How long have you been working on these books?

I actually don’t remember when I originally got the idea for Archer, it was sometime before my first child was conceived.  I’m pretty sure it was driving between our home and visiting family in the winter of 2002-2003, but other than that I can’t be more specific. I don’t journal regularly (if you’ve seen the sorry excuse for a blog here that’s probably not a surprise) and wasn’t blogging back then, so I don’t actually have anything more specific written down than that.  I do have video recordings I took of the area much of the book takes place in from when I was about 5 months pregnant with my first, so I know I was pretty deep in the planning by then.  As a mother, I haven’t worked on it consistently that whole time – much of that was world-building.  Up until the summer of 2009, only about 10,000 words of the novel had been written. I gave myself a “due date” for this novelbaby and I finished the first draft exactly on that date, then a few weeks later started working on a Master’s degree and got pregnant again (and THAT baby is no longer my youngest) so I have been a wee bit distracted.

How many words per day do you write?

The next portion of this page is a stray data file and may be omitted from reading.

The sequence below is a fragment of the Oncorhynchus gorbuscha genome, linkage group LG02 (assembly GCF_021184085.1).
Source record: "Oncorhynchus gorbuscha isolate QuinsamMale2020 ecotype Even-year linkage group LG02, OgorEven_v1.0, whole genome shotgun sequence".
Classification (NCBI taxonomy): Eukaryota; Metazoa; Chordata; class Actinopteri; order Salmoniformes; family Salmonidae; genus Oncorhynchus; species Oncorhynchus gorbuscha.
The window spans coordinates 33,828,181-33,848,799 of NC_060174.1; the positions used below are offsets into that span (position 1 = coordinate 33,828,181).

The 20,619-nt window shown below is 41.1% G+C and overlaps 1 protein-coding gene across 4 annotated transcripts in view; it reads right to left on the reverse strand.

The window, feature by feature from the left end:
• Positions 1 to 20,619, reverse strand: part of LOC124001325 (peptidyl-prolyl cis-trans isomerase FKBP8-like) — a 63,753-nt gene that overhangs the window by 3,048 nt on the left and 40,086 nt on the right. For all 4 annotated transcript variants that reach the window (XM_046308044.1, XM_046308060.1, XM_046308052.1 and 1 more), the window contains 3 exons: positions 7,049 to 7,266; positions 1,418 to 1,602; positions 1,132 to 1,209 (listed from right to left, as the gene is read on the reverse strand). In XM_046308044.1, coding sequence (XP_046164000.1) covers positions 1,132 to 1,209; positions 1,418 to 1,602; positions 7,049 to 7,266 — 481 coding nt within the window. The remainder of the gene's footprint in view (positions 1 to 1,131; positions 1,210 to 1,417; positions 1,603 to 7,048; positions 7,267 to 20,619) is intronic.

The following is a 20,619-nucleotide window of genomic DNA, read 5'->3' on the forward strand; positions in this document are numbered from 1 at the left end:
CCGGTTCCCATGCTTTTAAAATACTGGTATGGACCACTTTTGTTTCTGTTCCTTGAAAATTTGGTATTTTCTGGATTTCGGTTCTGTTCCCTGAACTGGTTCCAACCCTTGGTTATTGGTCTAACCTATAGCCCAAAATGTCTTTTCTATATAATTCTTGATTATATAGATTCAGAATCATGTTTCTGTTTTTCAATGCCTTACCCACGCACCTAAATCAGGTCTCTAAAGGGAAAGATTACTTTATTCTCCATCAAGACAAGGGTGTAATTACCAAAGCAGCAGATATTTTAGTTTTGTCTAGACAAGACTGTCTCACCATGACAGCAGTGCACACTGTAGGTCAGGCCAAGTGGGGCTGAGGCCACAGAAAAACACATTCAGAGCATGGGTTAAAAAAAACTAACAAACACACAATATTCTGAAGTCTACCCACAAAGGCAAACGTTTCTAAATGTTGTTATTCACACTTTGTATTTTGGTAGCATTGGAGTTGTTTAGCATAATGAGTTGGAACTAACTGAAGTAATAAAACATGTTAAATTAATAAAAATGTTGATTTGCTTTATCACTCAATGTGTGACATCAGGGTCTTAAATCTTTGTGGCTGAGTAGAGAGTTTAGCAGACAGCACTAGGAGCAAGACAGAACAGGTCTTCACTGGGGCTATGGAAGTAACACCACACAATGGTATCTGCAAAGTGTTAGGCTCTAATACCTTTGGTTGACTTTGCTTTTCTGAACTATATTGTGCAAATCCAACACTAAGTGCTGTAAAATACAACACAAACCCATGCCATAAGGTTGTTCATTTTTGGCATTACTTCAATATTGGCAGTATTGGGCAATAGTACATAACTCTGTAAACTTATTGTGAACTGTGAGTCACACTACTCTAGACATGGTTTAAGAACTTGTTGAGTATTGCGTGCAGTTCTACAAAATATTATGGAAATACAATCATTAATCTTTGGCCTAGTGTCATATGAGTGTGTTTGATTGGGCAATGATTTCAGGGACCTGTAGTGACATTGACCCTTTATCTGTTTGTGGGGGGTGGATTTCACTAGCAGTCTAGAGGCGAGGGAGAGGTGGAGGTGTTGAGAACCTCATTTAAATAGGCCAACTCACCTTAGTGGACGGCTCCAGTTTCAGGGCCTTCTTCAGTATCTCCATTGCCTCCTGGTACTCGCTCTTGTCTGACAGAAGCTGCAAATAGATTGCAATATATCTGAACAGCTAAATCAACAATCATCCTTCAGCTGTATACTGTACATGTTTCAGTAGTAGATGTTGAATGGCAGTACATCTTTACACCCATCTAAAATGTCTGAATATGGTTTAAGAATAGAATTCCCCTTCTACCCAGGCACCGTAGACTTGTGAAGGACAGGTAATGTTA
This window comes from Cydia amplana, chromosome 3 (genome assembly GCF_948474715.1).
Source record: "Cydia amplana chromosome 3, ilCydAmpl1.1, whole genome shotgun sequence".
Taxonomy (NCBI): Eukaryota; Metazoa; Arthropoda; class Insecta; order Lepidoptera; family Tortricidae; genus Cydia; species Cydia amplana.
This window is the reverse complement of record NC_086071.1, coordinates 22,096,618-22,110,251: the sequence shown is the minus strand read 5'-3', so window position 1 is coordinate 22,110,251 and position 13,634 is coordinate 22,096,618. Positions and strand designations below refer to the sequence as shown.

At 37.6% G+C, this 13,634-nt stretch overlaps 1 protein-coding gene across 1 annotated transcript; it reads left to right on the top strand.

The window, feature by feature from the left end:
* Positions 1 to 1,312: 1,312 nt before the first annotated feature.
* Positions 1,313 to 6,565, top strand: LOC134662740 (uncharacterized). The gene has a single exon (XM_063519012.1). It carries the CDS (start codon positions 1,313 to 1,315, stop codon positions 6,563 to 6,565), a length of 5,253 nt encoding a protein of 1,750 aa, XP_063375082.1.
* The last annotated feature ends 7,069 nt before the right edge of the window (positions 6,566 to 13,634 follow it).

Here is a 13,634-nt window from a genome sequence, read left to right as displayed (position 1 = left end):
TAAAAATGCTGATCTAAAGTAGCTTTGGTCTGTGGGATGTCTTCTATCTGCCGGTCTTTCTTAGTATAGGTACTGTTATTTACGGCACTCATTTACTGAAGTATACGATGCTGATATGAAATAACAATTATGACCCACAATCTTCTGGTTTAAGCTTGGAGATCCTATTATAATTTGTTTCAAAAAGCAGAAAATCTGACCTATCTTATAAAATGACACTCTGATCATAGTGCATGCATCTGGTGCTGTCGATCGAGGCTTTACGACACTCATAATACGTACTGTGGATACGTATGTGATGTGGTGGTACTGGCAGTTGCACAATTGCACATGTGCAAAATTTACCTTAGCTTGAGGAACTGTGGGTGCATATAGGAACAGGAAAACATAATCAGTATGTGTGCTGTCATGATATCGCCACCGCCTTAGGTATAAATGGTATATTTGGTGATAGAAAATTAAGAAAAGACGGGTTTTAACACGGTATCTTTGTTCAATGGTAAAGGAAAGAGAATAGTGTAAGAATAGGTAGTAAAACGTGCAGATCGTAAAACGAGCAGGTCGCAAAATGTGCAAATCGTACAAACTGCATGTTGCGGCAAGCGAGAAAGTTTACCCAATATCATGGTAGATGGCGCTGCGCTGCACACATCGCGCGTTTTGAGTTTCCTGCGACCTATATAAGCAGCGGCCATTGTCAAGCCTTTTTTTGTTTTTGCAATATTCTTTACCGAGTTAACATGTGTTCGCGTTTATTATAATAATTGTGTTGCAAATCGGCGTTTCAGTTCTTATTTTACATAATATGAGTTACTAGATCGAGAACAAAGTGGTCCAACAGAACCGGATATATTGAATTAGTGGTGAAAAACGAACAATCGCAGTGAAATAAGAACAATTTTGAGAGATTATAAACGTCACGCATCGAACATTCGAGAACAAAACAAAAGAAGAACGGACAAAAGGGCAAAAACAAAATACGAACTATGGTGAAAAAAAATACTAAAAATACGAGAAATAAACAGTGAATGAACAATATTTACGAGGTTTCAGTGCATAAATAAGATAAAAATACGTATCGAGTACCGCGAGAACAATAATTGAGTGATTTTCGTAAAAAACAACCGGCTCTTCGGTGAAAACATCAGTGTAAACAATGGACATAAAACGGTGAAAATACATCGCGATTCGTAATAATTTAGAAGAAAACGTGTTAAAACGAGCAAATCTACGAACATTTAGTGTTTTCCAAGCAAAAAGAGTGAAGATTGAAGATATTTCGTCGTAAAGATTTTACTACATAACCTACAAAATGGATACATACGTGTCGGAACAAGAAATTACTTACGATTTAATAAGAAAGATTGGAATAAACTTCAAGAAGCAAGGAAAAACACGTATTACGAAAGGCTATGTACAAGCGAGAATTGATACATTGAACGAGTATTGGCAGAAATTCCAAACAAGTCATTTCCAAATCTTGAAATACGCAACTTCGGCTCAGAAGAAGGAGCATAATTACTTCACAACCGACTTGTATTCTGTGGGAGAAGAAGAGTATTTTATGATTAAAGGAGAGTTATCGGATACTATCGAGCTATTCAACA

Depends on how much time my family gives me and where I am in the process. On average, when uninterrupted, I can write about 1200 words in an hour (key word being ‘uninterrupted here, so with little ones that really doesn’t happen much unless I stay up way past midnight).  I was averaging about 3,000-4,000 words per day through much of late June/early July 2009, then a couple unexpected events kept me away from writing for a few days, throwing off my schedule, and I wrote more than 20,000 words of the novel in 48 hours.  I refer to this as hitting “transition” (for those who have experience in childbirth – yes, that’s the reference I intended) before the big push in conversation.  I’d rather not do that again, or at least not anytime soon, as it took a lot of time away from my children but it was necessary for the scenes that were written at that time that I be away from them for the better part of two days (I did at least get to snuggle them and kiss them before bed but they’re used to significantly more mama-time than that).